(If you're just here for my list of original fiction for 2019, just scroll to the bottom)
2019 has been one interesting year for me personally. For starters, when our Bo dog died in October 2018 at 17 years old, we swore we wouldn't get another dog for at least a year. It seemed like it would be a lot to deal with in a year where my first two books were scheduled to come out, but we only made it to the first week of February before we adopted Sprocket. Bo was a character and a half, and I still miss him, but he wasn't the most affectionate dog. Sprocket, on the other hand, wants nothing more than to be with us, or preferably on us. He has tons of terrier energy and walks me a lot.
I started the year with a very eventful trip to South Africa with Zu. Eventful for the air travel shenanigans, but while we were in one of the parks, we also got to see giraffes fight, spotted lions crossing the road after a meal (check out the full belly on the cub!), had to shoo a baboon out of the kitchen, and rescued a hornbill who got a foot caught in the car hood while trying to eat the windshield wipers.
Worldcon was in Dublin, so I got to go to Dublin in August. In between my panels at the convention, I rode an adorable Irish horse who I would happily have taken home with me and got to see the stunning Trinity College library. My 2018 story "The Court Magician" lost the Hugo while I was there. It was also a finalist for the Nebula Award and the World Fantasy Award, both of which it also lost. In all cases, the finalist lists were fantastic and I was honored to be among them.
With two books out this year, I got to do some touring, including readings and signings in Orlando, Nashville, Los Angeles, Asheville, Greensboro, Chapel Hill, Baltimore, and New York, among other places, at amazing events that wouldn't be possible without indie booksellers like Parnassus Books, Scuppernong, Caprichos, East City, Skylight, Flyleaf, Malaprop's, Bluestockings, and Atomic Books. I braved New York Comic Con and BookCon (so many people!). I had two wonderful book release parties, one at the Ivy and one at Bird in Hand. Both release parties were attended by friends and family and curious strangers from near and far, and I'm so grateful to everyone who made them joyous events.
So yeah, the books. I didn't know how exhausting it would be to have two books come out in the same year while also writing another one. When I put it into words like that, it kinda makes sense. The two experiences, small press collection and big press novel, were different in some ways, but both were a joy to work with. It's all about the people, and the people at both publishers -- from editors to publicists to cover artists -- did an amazing job taking my stories and turning them into my very own books.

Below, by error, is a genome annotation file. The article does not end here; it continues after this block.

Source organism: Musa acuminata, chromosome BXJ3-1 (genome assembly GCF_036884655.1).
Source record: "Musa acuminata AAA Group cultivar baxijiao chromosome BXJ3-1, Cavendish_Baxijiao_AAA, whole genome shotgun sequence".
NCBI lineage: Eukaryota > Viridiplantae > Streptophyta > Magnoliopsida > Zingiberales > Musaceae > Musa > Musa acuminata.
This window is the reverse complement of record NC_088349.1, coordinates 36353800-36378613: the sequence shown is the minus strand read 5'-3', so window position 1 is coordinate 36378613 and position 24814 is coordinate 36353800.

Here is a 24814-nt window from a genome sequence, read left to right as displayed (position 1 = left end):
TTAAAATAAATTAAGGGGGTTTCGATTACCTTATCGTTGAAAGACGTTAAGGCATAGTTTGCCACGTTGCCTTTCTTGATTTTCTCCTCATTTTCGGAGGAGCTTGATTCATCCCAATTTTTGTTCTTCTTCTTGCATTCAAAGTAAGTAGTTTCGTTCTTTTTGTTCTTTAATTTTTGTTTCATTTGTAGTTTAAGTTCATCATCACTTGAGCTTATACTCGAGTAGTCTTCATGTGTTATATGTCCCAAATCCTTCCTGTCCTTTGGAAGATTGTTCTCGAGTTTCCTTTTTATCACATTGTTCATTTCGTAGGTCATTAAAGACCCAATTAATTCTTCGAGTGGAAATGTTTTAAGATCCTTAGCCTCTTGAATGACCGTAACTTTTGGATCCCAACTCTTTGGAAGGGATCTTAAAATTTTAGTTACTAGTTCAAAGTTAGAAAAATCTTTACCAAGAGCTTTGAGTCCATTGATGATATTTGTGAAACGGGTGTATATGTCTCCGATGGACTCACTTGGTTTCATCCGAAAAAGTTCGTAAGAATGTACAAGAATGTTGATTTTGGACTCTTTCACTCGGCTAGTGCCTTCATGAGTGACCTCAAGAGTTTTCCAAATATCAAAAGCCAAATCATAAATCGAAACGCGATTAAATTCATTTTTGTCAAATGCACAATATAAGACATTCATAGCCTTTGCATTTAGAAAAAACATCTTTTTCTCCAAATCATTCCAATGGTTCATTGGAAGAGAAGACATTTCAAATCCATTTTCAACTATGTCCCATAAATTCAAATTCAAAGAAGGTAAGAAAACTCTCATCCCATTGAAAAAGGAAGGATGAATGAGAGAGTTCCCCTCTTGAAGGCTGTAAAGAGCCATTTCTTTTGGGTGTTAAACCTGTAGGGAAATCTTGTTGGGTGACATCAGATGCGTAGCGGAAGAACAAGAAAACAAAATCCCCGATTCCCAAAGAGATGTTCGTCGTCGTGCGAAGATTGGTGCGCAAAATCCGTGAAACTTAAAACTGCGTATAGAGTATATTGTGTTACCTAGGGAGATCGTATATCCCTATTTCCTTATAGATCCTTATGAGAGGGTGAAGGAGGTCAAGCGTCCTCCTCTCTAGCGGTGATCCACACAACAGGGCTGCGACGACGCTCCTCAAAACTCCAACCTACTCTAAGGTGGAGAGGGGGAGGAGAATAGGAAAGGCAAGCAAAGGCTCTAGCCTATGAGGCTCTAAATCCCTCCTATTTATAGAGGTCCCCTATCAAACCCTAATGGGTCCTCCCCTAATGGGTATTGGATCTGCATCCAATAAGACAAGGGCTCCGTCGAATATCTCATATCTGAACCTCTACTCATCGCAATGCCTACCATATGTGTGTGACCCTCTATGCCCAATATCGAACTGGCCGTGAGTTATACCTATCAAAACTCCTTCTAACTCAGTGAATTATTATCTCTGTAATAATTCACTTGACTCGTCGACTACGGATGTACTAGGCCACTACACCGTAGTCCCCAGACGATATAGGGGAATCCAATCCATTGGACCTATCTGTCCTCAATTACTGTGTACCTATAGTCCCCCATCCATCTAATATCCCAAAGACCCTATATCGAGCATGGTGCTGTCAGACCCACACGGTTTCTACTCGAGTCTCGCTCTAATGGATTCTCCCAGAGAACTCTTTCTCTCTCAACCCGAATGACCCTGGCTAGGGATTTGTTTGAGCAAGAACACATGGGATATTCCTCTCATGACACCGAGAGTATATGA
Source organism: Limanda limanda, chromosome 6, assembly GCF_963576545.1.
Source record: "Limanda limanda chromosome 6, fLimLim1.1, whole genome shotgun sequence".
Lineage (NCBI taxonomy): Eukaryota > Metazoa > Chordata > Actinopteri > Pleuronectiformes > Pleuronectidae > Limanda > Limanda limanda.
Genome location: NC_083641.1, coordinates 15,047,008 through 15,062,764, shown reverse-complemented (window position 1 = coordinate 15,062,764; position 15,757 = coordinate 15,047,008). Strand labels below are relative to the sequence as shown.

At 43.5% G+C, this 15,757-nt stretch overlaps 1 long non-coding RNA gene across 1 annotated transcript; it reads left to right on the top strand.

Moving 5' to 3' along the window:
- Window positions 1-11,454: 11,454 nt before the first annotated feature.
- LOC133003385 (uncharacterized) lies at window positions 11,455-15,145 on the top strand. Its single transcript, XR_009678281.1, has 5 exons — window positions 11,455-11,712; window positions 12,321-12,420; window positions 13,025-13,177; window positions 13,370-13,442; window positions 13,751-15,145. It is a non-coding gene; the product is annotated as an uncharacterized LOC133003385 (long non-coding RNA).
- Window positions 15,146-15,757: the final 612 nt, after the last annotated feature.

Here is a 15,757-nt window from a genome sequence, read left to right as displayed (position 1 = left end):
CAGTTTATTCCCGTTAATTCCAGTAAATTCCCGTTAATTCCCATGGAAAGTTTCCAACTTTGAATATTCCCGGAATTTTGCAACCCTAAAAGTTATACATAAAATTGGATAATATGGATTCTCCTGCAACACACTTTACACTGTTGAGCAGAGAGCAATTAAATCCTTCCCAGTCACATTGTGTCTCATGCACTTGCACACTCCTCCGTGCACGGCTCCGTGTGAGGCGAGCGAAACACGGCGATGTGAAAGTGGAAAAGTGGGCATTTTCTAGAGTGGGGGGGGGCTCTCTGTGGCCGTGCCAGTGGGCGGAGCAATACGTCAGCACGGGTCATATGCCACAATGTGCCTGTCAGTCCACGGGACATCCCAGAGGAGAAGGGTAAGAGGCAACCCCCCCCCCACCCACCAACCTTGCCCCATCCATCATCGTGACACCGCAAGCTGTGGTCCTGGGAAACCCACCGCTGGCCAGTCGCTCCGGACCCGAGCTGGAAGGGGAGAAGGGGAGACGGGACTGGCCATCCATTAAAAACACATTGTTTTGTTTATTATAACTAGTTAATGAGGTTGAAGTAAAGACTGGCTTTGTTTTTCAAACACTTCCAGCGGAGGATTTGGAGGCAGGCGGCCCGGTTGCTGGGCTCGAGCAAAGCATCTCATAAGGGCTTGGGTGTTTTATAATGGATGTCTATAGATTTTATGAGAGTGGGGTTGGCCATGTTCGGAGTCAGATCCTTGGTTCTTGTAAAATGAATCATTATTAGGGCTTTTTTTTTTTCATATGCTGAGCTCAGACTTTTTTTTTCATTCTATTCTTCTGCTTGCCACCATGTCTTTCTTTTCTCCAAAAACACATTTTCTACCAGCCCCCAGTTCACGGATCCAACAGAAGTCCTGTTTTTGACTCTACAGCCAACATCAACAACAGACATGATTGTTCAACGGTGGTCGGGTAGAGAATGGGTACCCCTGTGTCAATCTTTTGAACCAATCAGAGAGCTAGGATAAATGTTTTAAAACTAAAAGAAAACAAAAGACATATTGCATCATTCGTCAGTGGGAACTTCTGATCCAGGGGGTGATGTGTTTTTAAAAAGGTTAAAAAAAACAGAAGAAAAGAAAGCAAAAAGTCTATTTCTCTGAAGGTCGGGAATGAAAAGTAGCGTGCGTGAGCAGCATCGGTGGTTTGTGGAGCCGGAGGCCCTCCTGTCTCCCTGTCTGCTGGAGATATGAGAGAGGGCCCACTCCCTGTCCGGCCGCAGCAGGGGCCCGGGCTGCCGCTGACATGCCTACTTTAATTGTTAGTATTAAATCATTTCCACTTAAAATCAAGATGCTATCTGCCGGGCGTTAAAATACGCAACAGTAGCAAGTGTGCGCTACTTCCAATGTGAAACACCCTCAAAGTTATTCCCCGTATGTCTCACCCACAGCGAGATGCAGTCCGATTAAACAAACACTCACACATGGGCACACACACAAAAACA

Sooner or Later Everything Falls Into the Sea came out in March from Small Beer Press. It contains a bunch of my previously published stories and one original novelette, "The Narwhal." (Hence the narwhal cookie on the cookie tray above, and a whole bunch of awesome narwhal gifts people have given me, including books, puzzles, beers, and an epic crochet.) Recorded Books also produced an amazing audio version. The collection got a whole bunch of starred reviews and the wonderful Charles de Lint wrote of it "We're only a handful of months into the new year, but I'm pretty sure that Sarah Pinsker's collection Sooner or Later Everything Falls Into the Sea will be the best book I read in 2019. If I'm wrong, I've got something really special to look forward to, because the quality of these stories is simply stellar...I love the sense of hope that permeates even the most hopeless of situations. I love the way the characters, their problems, and the settings they move through stay with me beyond the confines of the book's pages. I love every damn thing about these stories. When I got to the last page I was already looking forward to rereading them."
A Song For A New Day came out from Berkley (Penguin Random House) in September. It was edited by the wonderful Rebecca Brewer. It got blurbs from some of my favorite writers, including Elizabeth Hand, Charlie Jane Anders, Ken Liu, Kelly Link, Ann Leckie, and more, and starred reviews from Kirkus, Library Journal, Publishers Weekly, and more. The wonderful music writer Jason Heller named it his favorite book of 2019, and it made it into the 2019 NPR Book Concierge, which was definitely a square on my writer bingo card. PRH did an excellent audio version with two talented actors narrating the alternating points of view.
(Another bingo card item: Locus Magazine interviewed me for a cover story!)
I am so proud of both my collection and my novel, both of which are beautiful books that represent me as well as anything could.
Despite touring two books and writing another during this year, I also managed to get a few stories out the door.
My 2019 original fiction:
- "That Our Flag Was Still There" is a science fiction short story that appeared in the Parvus Press anthology If This Goes On, edited by Cat Rambo.
- "The Narwhal" is a novelette that appeared in my collection Sooner or Later Everything Falls Into the Sea. It features a very cool art car and a very tense road trip.
- "Everything is Closed Today" is a science fiction short story that appeared in the Apex Books anthology Do Not Go Quietly. (It's also related to A Song For A New Day!)
- "The Blur in the Corner of Your Eye" is a dark fantasy novelette that is available free online in Uncanny Magazine. Erika Ensign read it for their podcast as well, and did a terrific job.
- A Song For A New Day, MY OWN FIRST NOVEL!!!
So yeah, that was my year in fiction, plus some bonus animals. I spent most of the year drafting another novel, so now I'm looking forward to everything I missed reading this year. Feel free to tell me all your favorite books and stories and dogs of 2019 in the comments!
My wish for all of us is to have as good a year in 2020 as this dog did in 2019.